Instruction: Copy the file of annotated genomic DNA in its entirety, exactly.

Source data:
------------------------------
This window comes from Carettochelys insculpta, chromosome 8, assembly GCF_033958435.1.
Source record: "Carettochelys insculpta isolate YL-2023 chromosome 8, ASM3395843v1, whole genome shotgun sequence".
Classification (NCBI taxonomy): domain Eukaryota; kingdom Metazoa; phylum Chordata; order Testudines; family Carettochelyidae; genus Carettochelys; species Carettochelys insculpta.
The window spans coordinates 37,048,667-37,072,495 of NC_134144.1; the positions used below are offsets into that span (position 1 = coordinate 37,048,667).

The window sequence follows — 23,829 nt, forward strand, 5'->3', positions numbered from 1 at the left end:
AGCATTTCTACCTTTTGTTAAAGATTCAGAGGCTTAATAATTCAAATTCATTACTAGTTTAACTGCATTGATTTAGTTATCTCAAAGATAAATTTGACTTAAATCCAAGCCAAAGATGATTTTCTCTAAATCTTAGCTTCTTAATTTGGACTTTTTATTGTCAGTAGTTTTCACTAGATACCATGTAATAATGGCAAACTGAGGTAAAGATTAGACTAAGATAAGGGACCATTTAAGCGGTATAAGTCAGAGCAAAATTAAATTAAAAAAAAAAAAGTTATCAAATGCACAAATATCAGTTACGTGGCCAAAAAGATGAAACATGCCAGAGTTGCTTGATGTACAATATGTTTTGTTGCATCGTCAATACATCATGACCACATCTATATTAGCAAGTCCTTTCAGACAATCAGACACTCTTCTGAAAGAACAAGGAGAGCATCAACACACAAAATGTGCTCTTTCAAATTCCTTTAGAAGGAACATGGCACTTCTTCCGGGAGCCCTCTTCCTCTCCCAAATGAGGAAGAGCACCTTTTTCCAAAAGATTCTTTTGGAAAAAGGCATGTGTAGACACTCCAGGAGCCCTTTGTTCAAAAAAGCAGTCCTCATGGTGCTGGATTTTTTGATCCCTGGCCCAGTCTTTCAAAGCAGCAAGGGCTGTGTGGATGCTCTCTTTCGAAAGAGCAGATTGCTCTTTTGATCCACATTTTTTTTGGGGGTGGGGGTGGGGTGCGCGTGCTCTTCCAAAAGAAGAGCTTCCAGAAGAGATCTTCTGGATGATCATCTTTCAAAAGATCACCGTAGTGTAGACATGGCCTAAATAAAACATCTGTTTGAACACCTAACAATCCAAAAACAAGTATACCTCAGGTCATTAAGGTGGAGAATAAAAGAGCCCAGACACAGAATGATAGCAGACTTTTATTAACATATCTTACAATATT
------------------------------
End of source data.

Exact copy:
This window comes from Carettochelys insculpta, chromosome 8, assembly GCF_033958435.1.
Source record: "Carettochelys insculpta isolate YL-2023 chromosome 8, ASM3395843v1, whole genome shotgun sequence".
Classification (NCBI taxonomy): domain Eukaryota; kingdom Metazoa; phylum Chordata; order Testudines; family Carettochelyidae; genus Carettochelys; species Carettochelys insculpta.
The window spans coordinates 37,048,667-37,072,495 of NC_134144.1; the positions used below are offsets into that span (position 1 = coordinate 37,048,667).

The window sequence follows — 23,829 nt, forward strand, 5'->3', positions numbered from 1 at the left end:
AGCATTTCTACCTTTTGTTAAAGATTCAGAGGCTTAATAATTCAAATTCATTACTAGTTTAACTGCATTGATTTAGTTATCTCAAAGATAAATTTGACTTAAATCCAAGCCAAAGATGATTTTCTCTAAATCTTAGCTTCTTAATTTGGACTTTTTATTGTCAGTAGTTTTCACTAGATACCATGTAATAATGGCAAACTGAGGTAAAGATTAGACTAAGATAAGGGACCATTTAAGCGGTATAAGTCAGAGCAAAATTAAATTAAAAAAAAAAAAGTTATCAAATGCACAAATATCAGTTACGTGGCCAAAAAGATGAAACATGCCAGAGTTGCTTGATGTACAATATGTTTTGTTGCATCGTCAATACATCATGACCACATCTATATTAGCAAGTCCTTTCAGACAATCAGACACTCTTCTGAAAGAACAAGGAGAGCATCAACACACAAAATGTGCTCTTTCAAATTCCTTTAGAAGGAACATGGCACTTCTTCCGGGAGCCCTCTTCCTCTCCCAAATGAGGAAGAGCACCTTTTTCCAAAAGATTCTTTTGGAAAAAGGCATGTGTAGACACTCCAGGAGCCCTTTGTTCAAAAAAGCAGTCCTCATGGTGCTGGATTTTTTGATCCCTGGCCCAGTCTTTCAAAGCAGCAAGGGCTGTGTGGATGCTCTCTTTCGAAAGAGCAGATTGCTCTTTTGATCCACATTTTTTTTGGGGGTGGGGGTGGGGTGCGCGTGCTCTTCCAAAAGAAGAGCTTCCAGAAGAGATCTTCTGGATGATCATCTTTCAAAAGATCACCGTAGTGTAGACATGGCCTAAATAAAACATCTGTTTGAACACCTAACAATCCAAAAACAAGTATACCTCAGGTCATTAAGGTGGAGAATAAAAGAGCCCAGACACAGAATGATAGCAGACTTTTATTAACATATCTTACAATATT